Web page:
Population counts are up for several species of ducks that breed in Minnesota, according to the results of the annual Minnesota Department of Natural Resources spring waterfowl surveys.
“Despite fairly dry conditions, duck numbers seemed good across all species,” said Steve Cordts, DNR waterfowl specialist.
This year’s mallard breeding population was estimated at 243,000, which is 18 percent above last year’s estimate of 206,000 breeding mallards, unchanged from the recent 10-year average and 7 percent above the long-term average measured since 1968.
The blue-winged teal population is 317,000 this year, 88 percent above last year’s estimate and 50 percent above the long-term average.
The combined populations of other ducks such as ring-necked ducks, wood ducks, gadwalls, northern shovelers, canvasbacks and redheads is 208,000, which is 39 percent higher than last year and 17 percent above the long-term average.
The estimate of total duck abundance (excluding scaup) is 768,000, which is 47 percent higher than last year and 25 percent above the long-term average.
The estimated number of wetlands is 221,000, unchanged from last year, and 13 percent below the long-term average. Wetland numbers can vary greatly based on annual precipitation.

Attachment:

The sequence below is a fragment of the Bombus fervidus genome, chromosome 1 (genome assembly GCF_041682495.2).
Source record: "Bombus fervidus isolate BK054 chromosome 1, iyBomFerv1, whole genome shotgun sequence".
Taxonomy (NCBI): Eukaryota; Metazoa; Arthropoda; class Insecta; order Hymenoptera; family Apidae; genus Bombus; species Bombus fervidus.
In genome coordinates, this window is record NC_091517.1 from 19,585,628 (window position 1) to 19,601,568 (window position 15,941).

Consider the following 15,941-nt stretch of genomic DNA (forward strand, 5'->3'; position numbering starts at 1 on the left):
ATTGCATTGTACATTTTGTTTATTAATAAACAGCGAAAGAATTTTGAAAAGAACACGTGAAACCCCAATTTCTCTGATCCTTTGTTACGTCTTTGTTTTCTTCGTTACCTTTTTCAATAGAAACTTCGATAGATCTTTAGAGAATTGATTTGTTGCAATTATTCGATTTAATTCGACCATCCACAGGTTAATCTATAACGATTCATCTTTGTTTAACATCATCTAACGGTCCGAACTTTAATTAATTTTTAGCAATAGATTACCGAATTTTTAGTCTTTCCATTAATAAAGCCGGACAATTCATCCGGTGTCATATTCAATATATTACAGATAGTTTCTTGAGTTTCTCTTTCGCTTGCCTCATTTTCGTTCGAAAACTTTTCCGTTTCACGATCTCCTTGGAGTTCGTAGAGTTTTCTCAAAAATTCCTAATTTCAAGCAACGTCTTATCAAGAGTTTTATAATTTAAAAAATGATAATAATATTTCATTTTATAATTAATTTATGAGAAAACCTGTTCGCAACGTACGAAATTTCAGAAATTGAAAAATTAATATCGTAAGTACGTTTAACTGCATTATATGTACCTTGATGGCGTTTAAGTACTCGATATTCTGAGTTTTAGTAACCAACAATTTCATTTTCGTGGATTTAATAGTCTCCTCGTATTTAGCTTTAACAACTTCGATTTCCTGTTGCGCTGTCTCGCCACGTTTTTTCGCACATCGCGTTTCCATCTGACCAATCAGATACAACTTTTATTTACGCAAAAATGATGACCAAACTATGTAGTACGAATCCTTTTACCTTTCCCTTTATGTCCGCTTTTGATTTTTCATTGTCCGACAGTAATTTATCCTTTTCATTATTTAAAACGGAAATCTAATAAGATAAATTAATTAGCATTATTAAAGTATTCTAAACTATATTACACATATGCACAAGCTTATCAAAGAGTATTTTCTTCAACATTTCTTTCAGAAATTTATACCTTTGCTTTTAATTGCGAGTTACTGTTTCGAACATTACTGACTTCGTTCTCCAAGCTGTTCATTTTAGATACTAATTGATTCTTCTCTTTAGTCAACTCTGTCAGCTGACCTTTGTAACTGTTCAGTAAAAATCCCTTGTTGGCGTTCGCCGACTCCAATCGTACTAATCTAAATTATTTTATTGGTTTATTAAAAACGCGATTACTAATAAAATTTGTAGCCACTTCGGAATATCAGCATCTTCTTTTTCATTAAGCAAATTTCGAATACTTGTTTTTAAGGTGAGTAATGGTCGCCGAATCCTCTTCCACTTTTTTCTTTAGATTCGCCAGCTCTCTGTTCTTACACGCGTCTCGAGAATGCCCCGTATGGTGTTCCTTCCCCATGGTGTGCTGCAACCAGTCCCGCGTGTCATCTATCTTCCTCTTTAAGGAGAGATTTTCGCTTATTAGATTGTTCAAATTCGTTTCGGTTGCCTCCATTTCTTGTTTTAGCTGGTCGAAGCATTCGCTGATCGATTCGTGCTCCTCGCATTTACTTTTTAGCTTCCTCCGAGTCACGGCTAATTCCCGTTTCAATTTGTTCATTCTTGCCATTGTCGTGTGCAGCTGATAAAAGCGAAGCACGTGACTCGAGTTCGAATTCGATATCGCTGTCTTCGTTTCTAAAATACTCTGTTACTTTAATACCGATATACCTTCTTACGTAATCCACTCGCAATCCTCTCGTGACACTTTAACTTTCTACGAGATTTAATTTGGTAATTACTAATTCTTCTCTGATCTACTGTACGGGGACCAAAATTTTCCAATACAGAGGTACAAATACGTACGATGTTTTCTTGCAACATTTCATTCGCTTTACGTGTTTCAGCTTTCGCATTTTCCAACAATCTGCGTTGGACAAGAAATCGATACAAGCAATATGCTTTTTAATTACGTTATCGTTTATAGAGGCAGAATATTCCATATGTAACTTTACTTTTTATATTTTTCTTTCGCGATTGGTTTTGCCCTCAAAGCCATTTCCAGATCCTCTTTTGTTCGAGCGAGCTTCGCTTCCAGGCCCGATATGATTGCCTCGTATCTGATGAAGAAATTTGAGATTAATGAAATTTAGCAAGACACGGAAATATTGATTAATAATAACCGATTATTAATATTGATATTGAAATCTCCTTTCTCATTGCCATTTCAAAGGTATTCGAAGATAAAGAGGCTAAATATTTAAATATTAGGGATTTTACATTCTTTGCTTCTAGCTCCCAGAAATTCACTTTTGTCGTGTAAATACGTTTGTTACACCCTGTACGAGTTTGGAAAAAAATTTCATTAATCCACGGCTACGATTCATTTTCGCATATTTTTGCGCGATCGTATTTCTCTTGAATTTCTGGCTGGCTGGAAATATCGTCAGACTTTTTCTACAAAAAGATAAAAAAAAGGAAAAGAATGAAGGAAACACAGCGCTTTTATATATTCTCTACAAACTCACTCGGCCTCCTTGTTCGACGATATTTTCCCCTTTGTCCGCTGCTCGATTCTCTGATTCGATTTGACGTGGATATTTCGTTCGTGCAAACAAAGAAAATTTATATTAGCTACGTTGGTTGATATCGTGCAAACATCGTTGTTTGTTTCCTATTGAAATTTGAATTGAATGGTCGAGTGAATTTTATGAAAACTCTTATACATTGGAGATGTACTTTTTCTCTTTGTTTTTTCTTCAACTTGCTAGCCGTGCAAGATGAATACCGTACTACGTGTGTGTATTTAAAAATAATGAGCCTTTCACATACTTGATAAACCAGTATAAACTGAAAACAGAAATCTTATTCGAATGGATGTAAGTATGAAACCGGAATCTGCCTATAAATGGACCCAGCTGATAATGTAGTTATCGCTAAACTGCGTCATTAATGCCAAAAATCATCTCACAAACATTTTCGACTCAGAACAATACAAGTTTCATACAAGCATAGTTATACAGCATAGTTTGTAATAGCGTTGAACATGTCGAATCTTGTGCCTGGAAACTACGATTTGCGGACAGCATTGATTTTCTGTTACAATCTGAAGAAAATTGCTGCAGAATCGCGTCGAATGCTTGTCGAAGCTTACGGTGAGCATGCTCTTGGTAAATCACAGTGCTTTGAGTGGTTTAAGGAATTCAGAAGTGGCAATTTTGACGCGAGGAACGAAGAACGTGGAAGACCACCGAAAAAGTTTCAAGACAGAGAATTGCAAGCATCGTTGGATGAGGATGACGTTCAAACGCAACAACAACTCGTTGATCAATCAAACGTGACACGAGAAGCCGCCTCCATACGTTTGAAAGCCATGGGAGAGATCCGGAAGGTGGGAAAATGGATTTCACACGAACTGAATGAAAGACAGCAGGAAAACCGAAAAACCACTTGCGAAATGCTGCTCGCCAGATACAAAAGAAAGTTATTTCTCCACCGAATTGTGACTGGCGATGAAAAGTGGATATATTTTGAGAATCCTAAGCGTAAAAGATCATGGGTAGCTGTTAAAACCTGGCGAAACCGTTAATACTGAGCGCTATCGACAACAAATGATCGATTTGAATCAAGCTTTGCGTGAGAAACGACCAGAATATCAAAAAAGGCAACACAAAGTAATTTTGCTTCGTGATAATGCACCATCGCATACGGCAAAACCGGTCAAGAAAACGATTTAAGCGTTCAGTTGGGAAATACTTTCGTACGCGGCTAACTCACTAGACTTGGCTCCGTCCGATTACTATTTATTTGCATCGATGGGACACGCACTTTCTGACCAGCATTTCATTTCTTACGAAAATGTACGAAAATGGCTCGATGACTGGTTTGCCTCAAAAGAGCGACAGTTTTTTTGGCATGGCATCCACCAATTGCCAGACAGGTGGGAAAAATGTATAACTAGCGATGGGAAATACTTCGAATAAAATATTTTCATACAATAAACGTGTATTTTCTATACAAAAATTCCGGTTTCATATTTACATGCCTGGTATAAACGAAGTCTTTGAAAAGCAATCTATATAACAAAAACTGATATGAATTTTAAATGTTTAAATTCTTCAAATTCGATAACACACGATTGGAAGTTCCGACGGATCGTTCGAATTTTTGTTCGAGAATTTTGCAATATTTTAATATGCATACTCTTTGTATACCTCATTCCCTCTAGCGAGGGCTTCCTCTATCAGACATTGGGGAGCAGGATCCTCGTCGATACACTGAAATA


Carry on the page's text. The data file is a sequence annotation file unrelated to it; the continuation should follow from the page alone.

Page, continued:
The survey is used to estimate the number of breeding ducks or breeding geese that nest in the state rather than simply migrate through. In addition to the counts by the DNR, the continental waterfowl population estimates will be released by the U.S. Fish and Wildlife Service later this summer and provide an indicator of what hunters can expect this fall.
DNR survey methods
The same waterfowl survey has been done each year since 1968 to provide an annual index of breeding duck abundance. The survey covers 40 percent of Minnesota and includes much of the state’s best remaining duck breeding habitat.
A DNR waterfowl biologist and pilot count all waterfowl and wetlands along established survey routes by flying low-level aerial surveys from a fixed-wing plane. The survey is timed to begin in early May to coincide with peak nesting activity of mallards. The U.S. Fish and Wildlife Service provides ground crews who also count waterfowl along some of the same survey routes. These data are then used to correct for birds not seen by the aerial crew.
This year’s Canada goose population was estimated at 202,000 geese, lower than last year’s estimate of 250,000 geese. An additional 17,500 breeding Canada geese are estimated to be in the Twin Cities metropolitan area.
“Even with lower numbers, goose production seems to be very good with lots of young geese across the state, following the early spring this year and early nesting effort by Canada geese,” Cordts said.
The number of breeding Canada geese in the state is estimated via a helicopter survey of nesting Canada geese in April. The survey includes most of the state except for the Twin Cities area and counts Canada geese on randomly selected plots located in prairie, transition and forested areas.
The 2016 Minnesota waterfowl report is available at the waterfowl hunting page.